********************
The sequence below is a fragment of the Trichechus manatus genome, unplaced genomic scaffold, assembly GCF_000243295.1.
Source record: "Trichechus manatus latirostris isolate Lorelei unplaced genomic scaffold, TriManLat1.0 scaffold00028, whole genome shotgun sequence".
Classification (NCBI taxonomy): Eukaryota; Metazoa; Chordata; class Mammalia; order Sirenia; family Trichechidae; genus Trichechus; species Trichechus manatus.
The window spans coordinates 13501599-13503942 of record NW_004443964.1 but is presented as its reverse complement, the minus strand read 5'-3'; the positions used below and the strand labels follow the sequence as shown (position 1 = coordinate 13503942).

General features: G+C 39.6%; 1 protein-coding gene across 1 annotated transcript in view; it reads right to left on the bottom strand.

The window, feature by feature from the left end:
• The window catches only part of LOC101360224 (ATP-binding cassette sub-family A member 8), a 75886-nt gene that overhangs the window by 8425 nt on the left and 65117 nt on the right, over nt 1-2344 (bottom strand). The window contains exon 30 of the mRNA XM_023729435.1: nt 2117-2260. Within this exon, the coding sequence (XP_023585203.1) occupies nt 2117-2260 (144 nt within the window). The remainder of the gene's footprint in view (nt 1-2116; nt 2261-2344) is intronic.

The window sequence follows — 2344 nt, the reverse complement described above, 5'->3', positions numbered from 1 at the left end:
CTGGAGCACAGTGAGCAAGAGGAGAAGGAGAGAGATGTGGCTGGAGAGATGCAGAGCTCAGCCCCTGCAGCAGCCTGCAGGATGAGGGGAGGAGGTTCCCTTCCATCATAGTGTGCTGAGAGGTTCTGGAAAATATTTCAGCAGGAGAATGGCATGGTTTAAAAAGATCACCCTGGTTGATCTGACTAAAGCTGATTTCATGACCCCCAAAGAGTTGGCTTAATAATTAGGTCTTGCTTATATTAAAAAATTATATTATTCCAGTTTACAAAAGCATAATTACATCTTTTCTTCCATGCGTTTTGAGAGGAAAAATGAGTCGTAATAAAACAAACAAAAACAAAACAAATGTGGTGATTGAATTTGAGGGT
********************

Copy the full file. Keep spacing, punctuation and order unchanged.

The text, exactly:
The sequence below is a fragment of the Trichechus manatus genome, unplaced genomic scaffold, assembly GCF_000243295.1.
Source record: "Trichechus manatus latirostris isolate Lorelei unplaced genomic scaffold, TriManLat1.0 scaffold00028, whole genome shotgun sequence".
Classification (NCBI taxonomy): Eukaryota; Metazoa; Chordata; class Mammalia; order Sirenia; family Trichechidae; genus Trichechus; species Trichechus manatus.
The window spans coordinates 13501599-13503942 of record NW_004443964.1 but is presented as its reverse complement, the minus strand read 5'-3'; the positions used below and the strand labels follow the sequence as shown (position 1 = coordinate 13503942).

General features: G+C 39.6%; 1 protein-coding gene across 1 annotated transcript in view; it reads right to left on the bottom strand.

The window, feature by feature from the left end:
• The window catches only part of LOC101360224 (ATP-binding cassette sub-family A member 8), a 75886-nt gene that overhangs the window by 8425 nt on the left and 65117 nt on the right, over nt 1-2344 (bottom strand). The window contains exon 30 of the mRNA XM_023729435.1: nt 2117-2260. Within this exon, the coding sequence (XP_023585203.1) occupies nt 2117-2260 (144 nt within the window). The remainder of the gene's footprint in view (nt 1-2116; nt 2261-2344) is intronic.

The window sequence follows — 2344 nt, the reverse complement described above, 5'->3', positions numbered from 1 at the left end:
CTGGAGCACAGTGAGCAAGAGGAGAAGGAGAGAGATGTGGCTGGAGAGATGCAGAGCTCAGCCCCTGCAGCAGCCTGCAGGATGAGGGGAGGAGGTTCCCTTCCATCATAGTGTGCTGAGAGGTTCTGGAAAATATTTCAGCAGGAGAATGGCATGGTTTAAAAAGATCACCCTGGTTGATCTGACTAAAGCTGATTTCATGACCCCCAAAGAGTTGGCTTAATAATTAGGTCTTGCTTATATTAAAAAATTATATTATTCCAGTTTACAAAAGCATAATTACATCTTTTCTTCCATGCGTTTTGAGAGGAAAAATGAGTCGTAATAAAACAAACAAAAACAAAACAAATGTGGTGATTGAATTTGAGGGT